Randy Newman

Active - 1970 - 2019  |   Born - Nov 28, 1943 in Los Angeles, California, United States  |   Genres - Comedy, Children's/Family, Fantasy, Drama

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Biography by Sandra Brennan

Though he perhaps was most famous during the 1960s and 1970s for writing quirky, darkly funny, or sharply satirical songs that often painted vivid portraits detailing the foibles and lives of lifelike characters, there is much more to Randy Newman's music than humor or novelty. Stylistically, his music runs the gamut from classically influenced film scores to R&B-type pop to haunting ballads and, most of all, to his upbeat, subtly orchestrated shuffling amalgam of New Orleans jazz and ragtime. Though his output of recorded music is somewhat sporadic, owing largely to his innate perfectionism, Newman has had a great effect on pop music and those influenced by him include Lyle Lovett, Paul Simon, and Mark Knopfler. Newman's contributions to film scoring have also been large and, in 1995, he received Oscar nominations for Best Song and Best Original Musical or Comedy Score for his work in Toy Story (1995).

Newman was born in Los Angeles, during WWII. At the time, his father was overseas serving as an army captain in Italy and Newman's childhood was punctuated by numerous moves throughout the South, where his mother's family and closest friends lived. He was most influenced by the time he spent with his mother's family in New Orleans. Musically, one of his greatest influences was the compositions of his uncle Alfred Newman, one of cinema's finest and most highly regarded film scorists. His two other uncles, Lionel and Emil, were also noted composers. As a boy, Newman frequently visited the soundstages where his uncle worked.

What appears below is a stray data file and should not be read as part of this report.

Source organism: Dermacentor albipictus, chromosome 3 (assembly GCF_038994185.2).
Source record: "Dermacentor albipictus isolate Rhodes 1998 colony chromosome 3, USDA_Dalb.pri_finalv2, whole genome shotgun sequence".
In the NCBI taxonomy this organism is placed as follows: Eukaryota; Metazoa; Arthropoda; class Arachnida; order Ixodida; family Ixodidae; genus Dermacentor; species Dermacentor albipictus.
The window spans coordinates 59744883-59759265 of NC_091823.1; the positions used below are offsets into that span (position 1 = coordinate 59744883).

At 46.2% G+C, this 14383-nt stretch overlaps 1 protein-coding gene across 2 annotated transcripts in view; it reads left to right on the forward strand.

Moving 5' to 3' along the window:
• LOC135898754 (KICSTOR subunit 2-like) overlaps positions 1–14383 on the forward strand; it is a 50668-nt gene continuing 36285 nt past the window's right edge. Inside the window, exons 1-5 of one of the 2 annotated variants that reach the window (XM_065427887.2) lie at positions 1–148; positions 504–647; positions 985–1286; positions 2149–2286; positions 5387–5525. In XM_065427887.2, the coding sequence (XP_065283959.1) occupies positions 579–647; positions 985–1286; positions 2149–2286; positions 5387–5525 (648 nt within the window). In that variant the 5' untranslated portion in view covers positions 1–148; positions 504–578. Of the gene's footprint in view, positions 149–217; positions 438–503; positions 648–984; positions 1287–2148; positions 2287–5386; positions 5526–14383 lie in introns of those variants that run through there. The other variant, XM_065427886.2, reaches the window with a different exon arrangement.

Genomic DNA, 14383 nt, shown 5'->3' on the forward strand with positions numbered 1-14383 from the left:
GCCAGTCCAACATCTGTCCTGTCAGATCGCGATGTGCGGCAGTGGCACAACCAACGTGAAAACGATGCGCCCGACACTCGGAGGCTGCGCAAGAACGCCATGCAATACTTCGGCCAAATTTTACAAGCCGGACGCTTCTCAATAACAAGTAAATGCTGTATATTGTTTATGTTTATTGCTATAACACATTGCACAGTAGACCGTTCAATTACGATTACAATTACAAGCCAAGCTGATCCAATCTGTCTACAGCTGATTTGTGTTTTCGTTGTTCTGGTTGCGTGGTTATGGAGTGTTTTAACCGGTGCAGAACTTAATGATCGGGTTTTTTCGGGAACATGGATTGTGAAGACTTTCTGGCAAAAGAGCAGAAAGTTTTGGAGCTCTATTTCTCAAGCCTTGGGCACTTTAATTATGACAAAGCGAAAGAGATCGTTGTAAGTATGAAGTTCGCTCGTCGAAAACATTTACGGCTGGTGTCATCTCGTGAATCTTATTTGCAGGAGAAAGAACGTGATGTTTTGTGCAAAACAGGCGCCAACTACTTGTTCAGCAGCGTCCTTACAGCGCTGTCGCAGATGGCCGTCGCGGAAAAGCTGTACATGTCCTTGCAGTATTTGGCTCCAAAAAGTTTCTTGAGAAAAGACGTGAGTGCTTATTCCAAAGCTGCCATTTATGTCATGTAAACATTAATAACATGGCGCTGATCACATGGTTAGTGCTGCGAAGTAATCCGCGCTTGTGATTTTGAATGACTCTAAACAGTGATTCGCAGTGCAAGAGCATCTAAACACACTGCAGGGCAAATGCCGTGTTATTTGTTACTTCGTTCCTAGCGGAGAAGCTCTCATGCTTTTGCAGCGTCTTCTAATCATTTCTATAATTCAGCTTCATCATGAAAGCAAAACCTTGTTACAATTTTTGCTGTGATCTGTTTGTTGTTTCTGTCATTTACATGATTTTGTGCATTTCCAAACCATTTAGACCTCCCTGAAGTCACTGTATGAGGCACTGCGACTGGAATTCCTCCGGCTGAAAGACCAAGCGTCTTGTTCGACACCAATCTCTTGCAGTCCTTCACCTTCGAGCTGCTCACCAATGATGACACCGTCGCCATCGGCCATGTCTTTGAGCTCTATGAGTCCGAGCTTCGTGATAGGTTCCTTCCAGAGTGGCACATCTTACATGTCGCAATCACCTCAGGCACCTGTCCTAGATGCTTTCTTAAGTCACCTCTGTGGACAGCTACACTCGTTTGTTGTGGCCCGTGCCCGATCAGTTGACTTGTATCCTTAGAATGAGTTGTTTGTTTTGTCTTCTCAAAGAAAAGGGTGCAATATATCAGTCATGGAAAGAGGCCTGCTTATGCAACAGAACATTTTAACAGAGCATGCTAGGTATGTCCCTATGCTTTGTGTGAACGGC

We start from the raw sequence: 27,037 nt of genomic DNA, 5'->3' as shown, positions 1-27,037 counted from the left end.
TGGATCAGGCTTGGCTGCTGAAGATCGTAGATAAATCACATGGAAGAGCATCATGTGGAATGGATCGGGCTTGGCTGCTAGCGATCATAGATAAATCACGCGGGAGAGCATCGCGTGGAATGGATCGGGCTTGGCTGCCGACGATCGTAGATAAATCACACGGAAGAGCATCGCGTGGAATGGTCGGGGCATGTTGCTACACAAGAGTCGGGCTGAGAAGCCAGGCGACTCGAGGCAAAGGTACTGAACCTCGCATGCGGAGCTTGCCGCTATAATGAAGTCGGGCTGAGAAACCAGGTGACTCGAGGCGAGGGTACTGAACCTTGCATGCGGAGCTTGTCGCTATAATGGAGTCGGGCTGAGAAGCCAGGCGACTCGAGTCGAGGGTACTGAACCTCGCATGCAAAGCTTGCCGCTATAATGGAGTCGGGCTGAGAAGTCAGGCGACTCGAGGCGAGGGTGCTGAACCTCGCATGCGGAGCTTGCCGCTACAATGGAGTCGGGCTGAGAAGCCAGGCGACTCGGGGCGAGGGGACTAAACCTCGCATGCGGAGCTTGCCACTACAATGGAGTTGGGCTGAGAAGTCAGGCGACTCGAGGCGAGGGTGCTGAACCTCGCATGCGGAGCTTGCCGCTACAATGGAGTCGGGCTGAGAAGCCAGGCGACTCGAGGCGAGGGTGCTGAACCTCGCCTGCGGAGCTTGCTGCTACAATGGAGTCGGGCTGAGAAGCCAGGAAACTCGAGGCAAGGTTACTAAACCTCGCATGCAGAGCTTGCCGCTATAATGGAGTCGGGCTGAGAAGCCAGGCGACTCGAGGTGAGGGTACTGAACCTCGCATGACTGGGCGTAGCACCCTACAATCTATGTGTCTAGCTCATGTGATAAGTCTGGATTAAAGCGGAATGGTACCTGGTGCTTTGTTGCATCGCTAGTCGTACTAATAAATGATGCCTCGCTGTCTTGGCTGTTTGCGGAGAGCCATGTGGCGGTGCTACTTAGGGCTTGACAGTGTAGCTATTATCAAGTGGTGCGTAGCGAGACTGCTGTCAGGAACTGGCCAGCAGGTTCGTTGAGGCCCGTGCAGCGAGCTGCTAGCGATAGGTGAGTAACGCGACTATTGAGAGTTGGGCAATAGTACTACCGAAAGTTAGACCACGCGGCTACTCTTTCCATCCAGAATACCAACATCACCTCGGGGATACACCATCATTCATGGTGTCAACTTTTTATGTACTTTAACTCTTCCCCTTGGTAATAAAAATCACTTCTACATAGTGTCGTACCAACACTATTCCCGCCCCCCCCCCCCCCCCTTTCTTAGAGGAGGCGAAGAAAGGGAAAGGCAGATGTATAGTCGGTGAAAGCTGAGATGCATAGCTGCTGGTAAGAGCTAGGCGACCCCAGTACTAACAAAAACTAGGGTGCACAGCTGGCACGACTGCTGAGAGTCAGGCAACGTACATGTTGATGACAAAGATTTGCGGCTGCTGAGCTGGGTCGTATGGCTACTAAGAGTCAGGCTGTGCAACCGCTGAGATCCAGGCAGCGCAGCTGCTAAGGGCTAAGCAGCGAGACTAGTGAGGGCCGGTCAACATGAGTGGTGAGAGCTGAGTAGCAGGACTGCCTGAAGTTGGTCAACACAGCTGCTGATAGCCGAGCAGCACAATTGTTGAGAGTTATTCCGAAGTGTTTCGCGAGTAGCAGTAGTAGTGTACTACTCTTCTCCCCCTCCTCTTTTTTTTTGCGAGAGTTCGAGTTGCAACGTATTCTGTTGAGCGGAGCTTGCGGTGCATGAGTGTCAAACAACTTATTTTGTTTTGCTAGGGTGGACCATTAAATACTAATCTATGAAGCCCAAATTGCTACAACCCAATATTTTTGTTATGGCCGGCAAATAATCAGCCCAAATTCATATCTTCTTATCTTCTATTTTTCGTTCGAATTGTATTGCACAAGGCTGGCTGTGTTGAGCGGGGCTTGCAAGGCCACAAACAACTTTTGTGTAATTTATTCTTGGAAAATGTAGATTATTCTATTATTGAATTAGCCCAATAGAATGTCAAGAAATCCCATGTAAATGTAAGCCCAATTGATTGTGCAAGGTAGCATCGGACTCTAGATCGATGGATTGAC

Newman began writing songs for Metric, the publishing house for Liberty Records, at age 16, thanks to the influence of his close friend Lenny Waronker, son of company founder Simon Waronker. Songwriting has never been easy for Newman and it took him a long time to find his unique voice. In 1962, he wrote his first music for television, for the episode "Northern Comfort" on the sitcom Dobie Gillis. At the time, he was moonlighting part time at 20th Century Fox, working on an old copy machine, and fetching music for composers. He also found time to compose additional music for such shows as Lost in Space and, most notably, for Peyton Place. He composed his first film score for Cold Turkey (1971), the funny story of an entire town that tries to quit smoking. He did not score another film until Ragtime (1981). The lovely waltzes he composed for this film earned Newman his first Oscar nomination. Over the next few years, he would receive numerous other Academy Award nominations, including one for the song "Make Up Your Mind" that was heard in Ron Howard's The Paper. Finally, after years of writing memorable songs for some of Hollywood's best-loved films, Newman took home a Best Song Oscar for "If I Didn't Have You" from the computer animated film Monsters, Inc. Newman also tried his hand at screenwriting when he collaborated on the script for John Landis' Western spoof The Three Amigos (1986). In 2002 Newman was inducted into the Songwriters Hall of Fame, with a star on the Hollywood Walk of Fame following eight years later.

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  • Learned to play the piano at age 7.
  • Began his recording career at 18 with the single "Golden Gridiron Boy." It flopped.
  • His early songs were covered by artists such as Gene Pitney, Judy Collins, Jackie DeShannon and the O'Jays.
  • Was briefly a member of the Tikis, who were later renamed Harper's Bizarre.
  • Had chart success with the singles "Short People," "I Love L.A." and "It's Money That Matters."
  • Began composing music for films in 1970; by the 1980s, that had become his primary focus.
  • Was inducted into the Songwriters Hall of Fame in 2002.
  • Received a star on the Hollywood Walk of Fame in 2010.